Martin James extols the virtues of stret pegging

We would never arrive home from a trip and leave our gear in the corner of the shed – rods were taken from the bag given a wipe down and left to dry before being put back and hung in the cupboard by the small loop on the bag.

The first reference I can find to stret-pegging is in A Book On Angling by Francis Francis published (1867) he writes of tight corking often used for barbel fishing in the 1800’s. In Elements of Angling (1908) HT Sheringham writes a delightful piece tight corking for roach, without doubt tight corking is the name that preceded the description for Stret-pegging as used today.

In Angling Ways E Marshall-Hardy (1934) writes on page 105, when stret-pegging in high wind there is no more suitable method of searching a swim. The tackle is cast two or three yards downstream, and the float is held. This has the effect of causing the bait to wave gently on and off the bottom in a most attractive manner. If there is no response from the fish, allow the gear to roll down a yard or two farther. 

Roach Fishing (1936) by Faddist describes stret-pegging. In This Fishing or Angling Arts & Artifices (1948) LA Parker  writes about stret-pegging on page 91 as ‘Deep-Dragging’, known in Nottingham as ‘stret-pegging’. 

The best description of stret-pegging is by the master himself the late Dick Walker who in his book Dick Walker’s Angling Theories and Practise – Past, Present and to Come published (1979) on page 24 he writes stret-pegging demands skill born of practise.

You cast downstream and hold up the tackle until it has straightened out. Then you lower the rod, which lets the shot rest on the bottom. Pause a while, then raise the rod again, draw a bit of line off the reel, then lower the rod.

The shot, having been lifted, now comes to rest a little lower downstream. The float is lying tilted on the surface. By repeating this process, the tackle can be worked a long way down a swim, the bait being on or close to the bottom all the time except when you lift it. There is of course much more in his chapter on stret-pegging.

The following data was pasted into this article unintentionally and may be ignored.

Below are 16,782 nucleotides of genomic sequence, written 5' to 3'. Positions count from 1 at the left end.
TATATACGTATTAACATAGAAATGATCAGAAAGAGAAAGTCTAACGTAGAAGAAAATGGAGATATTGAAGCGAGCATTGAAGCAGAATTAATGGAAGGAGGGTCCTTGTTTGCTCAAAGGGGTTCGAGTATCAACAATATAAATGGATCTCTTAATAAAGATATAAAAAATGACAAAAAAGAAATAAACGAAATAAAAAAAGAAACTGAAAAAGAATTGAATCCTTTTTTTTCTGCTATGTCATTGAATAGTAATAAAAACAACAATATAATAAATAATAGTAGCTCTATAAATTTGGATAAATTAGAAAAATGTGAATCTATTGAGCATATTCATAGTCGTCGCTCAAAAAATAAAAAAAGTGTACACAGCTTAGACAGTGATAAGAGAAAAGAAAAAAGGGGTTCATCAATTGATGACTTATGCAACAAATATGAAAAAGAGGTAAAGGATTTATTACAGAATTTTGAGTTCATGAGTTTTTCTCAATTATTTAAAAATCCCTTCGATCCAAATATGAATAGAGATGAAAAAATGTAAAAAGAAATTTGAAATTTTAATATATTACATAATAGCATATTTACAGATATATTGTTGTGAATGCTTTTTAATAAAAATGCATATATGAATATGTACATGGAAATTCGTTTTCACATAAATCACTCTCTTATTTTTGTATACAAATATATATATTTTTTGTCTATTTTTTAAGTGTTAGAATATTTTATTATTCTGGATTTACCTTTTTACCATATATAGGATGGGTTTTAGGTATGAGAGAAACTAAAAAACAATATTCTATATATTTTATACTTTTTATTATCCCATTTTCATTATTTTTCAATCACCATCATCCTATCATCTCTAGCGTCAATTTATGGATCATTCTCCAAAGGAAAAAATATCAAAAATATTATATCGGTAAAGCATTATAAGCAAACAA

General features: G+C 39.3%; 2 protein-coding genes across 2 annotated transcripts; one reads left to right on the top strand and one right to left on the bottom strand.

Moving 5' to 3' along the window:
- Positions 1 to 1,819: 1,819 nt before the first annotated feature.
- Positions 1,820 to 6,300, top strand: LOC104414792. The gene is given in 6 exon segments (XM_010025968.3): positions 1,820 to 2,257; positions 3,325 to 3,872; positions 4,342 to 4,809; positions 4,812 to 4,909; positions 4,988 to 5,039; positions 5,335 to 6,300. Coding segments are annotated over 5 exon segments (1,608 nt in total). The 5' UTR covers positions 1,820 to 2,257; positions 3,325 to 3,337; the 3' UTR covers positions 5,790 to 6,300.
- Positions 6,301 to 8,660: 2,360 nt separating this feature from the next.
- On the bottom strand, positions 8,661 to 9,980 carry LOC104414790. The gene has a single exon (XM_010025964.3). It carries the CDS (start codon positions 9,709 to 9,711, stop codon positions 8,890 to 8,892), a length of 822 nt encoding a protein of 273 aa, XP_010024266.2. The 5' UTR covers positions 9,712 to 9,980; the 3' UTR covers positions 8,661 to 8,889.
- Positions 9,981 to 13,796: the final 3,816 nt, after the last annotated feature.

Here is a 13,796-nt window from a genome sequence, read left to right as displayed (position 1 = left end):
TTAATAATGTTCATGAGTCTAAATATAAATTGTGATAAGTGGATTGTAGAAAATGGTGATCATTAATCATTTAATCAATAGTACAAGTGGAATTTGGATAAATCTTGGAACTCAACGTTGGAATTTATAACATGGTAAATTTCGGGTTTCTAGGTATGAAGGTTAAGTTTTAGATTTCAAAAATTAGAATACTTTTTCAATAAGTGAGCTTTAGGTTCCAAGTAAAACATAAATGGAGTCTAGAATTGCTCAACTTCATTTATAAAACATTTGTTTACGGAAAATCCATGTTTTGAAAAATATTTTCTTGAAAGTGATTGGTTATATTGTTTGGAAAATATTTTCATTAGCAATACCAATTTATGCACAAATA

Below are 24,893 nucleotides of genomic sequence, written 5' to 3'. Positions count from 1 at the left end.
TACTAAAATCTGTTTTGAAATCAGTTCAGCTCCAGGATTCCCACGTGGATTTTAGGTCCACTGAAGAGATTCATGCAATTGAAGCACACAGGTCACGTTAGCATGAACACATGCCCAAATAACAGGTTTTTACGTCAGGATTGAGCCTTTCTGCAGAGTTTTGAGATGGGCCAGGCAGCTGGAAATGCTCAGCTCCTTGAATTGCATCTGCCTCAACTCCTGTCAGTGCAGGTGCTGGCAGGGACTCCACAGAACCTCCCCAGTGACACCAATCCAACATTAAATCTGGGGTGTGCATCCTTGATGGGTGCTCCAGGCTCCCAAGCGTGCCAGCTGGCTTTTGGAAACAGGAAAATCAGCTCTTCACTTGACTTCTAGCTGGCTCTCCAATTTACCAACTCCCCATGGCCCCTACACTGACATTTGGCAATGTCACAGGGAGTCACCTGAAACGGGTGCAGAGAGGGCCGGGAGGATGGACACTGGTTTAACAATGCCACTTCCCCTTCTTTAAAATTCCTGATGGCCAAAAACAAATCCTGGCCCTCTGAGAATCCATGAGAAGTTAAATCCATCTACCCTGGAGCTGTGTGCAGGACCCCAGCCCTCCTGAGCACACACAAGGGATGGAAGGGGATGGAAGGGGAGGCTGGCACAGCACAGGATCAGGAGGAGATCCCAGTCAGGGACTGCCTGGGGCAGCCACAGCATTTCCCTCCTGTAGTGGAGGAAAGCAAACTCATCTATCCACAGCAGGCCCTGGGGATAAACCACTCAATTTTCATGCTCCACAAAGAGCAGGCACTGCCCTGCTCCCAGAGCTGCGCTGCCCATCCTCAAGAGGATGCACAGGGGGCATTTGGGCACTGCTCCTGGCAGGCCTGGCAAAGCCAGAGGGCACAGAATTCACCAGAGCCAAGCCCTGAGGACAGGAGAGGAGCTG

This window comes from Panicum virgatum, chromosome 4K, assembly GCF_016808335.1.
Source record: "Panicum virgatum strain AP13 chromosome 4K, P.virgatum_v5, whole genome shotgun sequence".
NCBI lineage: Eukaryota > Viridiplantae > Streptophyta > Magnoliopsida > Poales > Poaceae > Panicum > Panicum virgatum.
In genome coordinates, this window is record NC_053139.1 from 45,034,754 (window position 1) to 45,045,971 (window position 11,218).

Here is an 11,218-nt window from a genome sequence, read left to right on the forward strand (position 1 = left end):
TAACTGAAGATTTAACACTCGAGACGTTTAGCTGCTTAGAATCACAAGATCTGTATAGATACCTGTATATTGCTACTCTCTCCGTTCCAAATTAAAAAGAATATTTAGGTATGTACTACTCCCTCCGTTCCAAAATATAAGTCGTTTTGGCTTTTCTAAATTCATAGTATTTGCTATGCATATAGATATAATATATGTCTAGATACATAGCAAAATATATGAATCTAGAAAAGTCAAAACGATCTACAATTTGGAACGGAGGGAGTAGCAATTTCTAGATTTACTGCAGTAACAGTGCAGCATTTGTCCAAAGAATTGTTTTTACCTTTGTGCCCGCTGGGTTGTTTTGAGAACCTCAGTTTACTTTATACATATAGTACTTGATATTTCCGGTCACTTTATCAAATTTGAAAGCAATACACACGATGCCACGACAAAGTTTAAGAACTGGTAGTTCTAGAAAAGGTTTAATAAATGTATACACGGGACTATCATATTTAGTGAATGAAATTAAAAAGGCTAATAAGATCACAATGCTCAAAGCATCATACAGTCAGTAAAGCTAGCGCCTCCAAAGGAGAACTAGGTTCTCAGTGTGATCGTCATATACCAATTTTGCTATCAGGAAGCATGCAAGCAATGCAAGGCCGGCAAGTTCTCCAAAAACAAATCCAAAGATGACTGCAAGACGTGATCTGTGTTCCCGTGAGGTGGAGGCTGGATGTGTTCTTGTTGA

In the book Fine Angling for Coarse Fish (1930) with various authors, you will find Edward Ensom (‘Faddist’) on page 70 again writing about stret-pegging.

Why do I stret-peg so often? 

First I must make it clear stret-pegging is just another successful style of angling from many, but not the only way. Over the years many thousands of anglers have float legered, I am not saying it’s wrong, I have done it myself when fishing small areas of water. The difference with stret-pegging is it’s a searching method where you cover more water offering more of a chance of putting a bait in front of a fish, a style I have found very good and successful, under certain conditions.

I have successfully used this method of float fishing since 1948, having been shown by my two grandfather’s Thomas and Leonard. As mentioned it’s a great searching method where one can quite comfortably fish fifteen yards or more down the swim. It’s not just for roach and bream fishing either and I have found it works for all bottom feeding fish.